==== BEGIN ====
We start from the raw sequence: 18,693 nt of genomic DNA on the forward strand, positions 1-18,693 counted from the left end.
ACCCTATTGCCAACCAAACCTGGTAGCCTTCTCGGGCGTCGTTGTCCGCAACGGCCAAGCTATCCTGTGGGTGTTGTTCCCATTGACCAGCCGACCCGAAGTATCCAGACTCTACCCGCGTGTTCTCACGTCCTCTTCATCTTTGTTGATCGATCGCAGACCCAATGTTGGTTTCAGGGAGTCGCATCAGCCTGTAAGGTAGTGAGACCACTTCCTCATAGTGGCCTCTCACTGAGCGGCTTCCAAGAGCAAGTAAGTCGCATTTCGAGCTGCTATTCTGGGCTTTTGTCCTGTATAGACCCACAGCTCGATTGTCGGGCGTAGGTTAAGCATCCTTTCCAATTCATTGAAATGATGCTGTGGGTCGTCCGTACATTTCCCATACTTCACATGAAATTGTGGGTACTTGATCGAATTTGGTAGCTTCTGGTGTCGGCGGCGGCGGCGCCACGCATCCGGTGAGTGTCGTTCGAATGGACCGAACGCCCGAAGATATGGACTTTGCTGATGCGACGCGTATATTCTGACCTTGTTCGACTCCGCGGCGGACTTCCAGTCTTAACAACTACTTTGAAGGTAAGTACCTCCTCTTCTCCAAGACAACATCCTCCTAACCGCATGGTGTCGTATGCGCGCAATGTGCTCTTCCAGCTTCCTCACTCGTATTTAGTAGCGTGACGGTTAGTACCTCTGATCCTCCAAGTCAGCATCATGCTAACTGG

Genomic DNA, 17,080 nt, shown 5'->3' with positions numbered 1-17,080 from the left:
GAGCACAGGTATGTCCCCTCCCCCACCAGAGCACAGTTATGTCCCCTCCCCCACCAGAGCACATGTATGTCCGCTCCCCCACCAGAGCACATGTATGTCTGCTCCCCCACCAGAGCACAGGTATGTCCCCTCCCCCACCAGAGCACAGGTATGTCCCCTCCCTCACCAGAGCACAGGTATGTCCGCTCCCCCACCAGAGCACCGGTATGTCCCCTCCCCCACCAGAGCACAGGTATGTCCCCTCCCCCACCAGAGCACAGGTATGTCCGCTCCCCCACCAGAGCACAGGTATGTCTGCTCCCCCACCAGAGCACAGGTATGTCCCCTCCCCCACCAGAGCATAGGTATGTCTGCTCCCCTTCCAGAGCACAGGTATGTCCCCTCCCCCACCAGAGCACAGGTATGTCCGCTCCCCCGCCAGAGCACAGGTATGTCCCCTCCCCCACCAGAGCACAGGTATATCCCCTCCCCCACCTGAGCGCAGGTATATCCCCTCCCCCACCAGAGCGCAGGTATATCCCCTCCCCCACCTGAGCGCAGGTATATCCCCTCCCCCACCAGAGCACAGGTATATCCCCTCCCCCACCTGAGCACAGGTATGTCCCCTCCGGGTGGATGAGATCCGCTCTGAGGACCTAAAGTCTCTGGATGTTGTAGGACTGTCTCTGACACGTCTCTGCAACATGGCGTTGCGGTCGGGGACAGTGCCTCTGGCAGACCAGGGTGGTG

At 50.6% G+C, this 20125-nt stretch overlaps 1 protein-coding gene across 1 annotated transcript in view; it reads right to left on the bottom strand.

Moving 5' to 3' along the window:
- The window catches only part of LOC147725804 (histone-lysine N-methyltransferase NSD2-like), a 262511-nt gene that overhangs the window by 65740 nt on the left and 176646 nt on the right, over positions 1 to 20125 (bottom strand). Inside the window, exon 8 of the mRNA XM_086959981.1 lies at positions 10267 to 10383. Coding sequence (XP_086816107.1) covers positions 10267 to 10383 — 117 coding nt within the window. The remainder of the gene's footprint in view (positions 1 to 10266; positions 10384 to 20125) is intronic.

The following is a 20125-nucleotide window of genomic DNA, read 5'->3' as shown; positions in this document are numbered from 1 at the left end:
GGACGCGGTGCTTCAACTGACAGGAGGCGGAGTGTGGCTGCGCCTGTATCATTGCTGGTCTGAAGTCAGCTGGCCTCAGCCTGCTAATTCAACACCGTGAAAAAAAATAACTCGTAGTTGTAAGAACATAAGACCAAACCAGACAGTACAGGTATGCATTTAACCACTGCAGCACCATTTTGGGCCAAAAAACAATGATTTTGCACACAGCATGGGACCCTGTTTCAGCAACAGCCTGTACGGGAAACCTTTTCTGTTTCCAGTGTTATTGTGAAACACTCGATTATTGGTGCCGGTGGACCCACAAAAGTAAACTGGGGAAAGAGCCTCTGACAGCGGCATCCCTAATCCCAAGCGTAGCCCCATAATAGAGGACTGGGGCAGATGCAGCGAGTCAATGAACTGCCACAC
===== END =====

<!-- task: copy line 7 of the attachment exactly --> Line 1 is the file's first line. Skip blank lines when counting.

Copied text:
- The window catches only part of LOC147725804 (histone-lysine N-methyltransferase NSD2-like), a 262511-nt gene that overhangs the window by 65740 nt on the left and 176646 nt on the right, over positions 1 to 20125 (bottom strand). Inside the window, exon 8 of the mRNA XM_086959981.1 lies at positions 10267 to 10383. Coding sequence (XP_086816107.1) covers positions 10267 to 10383 — 117 coding nt within the window. The remainder of the gene's footprint in view (positions 1 to 10266; positions 10384 to 20125) is intronic.